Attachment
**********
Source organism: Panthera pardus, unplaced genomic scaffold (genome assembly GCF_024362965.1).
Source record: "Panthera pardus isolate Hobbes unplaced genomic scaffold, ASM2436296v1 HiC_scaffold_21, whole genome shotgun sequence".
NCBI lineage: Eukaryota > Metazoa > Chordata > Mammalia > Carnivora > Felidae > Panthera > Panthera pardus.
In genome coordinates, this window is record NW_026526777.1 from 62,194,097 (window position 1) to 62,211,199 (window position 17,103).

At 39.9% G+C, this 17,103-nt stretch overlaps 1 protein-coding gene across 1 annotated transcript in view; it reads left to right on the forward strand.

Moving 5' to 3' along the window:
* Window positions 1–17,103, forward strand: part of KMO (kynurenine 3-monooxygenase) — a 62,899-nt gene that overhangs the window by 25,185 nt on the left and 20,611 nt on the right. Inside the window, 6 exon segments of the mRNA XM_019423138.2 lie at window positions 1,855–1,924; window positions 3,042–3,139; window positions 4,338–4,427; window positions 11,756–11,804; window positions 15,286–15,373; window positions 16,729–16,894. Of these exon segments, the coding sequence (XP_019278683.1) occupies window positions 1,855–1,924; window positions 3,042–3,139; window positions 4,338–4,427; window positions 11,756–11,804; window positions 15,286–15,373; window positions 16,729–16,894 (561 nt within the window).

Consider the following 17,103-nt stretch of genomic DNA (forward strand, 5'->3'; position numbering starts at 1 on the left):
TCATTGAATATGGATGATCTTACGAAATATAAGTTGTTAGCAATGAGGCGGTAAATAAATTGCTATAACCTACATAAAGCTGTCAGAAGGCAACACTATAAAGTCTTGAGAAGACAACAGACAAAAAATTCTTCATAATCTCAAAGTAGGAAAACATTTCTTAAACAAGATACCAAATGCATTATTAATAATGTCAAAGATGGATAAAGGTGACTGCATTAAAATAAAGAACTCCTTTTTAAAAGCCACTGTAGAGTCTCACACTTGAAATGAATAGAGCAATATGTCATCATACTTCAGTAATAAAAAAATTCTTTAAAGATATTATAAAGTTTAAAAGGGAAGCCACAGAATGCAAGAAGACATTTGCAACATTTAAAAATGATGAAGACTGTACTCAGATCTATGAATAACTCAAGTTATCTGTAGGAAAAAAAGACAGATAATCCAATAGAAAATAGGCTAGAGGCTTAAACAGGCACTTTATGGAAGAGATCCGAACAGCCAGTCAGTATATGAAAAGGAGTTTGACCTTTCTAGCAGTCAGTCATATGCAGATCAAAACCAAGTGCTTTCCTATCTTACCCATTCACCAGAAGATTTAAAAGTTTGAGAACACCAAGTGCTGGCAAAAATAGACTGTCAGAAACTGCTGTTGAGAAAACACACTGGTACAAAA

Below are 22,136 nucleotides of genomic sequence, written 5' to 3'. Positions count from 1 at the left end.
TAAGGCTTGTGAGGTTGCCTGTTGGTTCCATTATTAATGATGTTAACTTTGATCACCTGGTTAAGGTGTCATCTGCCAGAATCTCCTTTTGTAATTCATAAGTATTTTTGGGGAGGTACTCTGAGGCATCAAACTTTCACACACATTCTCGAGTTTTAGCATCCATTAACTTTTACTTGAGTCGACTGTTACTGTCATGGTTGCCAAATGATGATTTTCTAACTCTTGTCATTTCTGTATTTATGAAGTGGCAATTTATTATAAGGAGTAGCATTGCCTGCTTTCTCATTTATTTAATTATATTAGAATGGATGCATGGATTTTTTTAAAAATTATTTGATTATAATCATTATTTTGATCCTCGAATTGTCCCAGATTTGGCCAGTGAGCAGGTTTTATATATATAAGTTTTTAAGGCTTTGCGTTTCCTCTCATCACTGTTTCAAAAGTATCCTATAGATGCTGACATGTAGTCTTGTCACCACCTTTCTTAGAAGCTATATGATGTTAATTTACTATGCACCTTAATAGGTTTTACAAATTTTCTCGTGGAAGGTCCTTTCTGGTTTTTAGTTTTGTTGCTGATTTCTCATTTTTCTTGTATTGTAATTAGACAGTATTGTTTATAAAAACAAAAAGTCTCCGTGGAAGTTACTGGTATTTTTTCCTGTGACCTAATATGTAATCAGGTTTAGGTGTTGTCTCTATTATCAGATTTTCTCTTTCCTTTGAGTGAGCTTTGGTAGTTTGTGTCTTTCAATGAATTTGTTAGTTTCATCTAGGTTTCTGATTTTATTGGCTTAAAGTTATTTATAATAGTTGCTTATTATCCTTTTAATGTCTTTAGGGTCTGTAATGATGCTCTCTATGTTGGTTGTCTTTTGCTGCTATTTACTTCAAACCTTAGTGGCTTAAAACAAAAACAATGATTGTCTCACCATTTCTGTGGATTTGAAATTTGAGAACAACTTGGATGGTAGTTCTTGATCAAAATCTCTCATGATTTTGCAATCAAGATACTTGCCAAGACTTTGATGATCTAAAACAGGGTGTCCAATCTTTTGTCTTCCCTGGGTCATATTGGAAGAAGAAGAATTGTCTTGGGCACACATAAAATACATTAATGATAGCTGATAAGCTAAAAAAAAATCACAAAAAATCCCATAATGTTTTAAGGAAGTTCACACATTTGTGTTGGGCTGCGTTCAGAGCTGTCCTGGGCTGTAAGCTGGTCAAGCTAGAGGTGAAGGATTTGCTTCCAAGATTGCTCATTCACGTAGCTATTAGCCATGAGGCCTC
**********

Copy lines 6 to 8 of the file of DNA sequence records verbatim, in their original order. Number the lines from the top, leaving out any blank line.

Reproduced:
Moving 5' to 3' along the window:
* Window positions 1–17,103, forward strand: part of KMO (kynurenine 3-monooxygenase) — a 62,899-nt gene that overhangs the window by 25,185 nt on the left and 20,611 nt on the right. Inside the window, 6 exon segments of the mRNA XM_019423138.2 lie at window positions 1,855–1,924; window positions 3,042–3,139; window positions 4,338–4,427; window positions 11,756–11,804; window positions 15,286–15,373; window positions 16,729–16,894. Of these exon segments, the coding sequence (XP_019278683.1) occupies window positions 1,855–1,924; window positions 3,042–3,139; window positions 4,338–4,427; window positions 11,756–11,804; window positions 15,286–15,373; window positions 16,729–16,894 (561 nt within the window).

Consider the following 17,103-nt stretch of genomic DNA (forward strand, 5'->3'; position numbering starts at 1 on the left):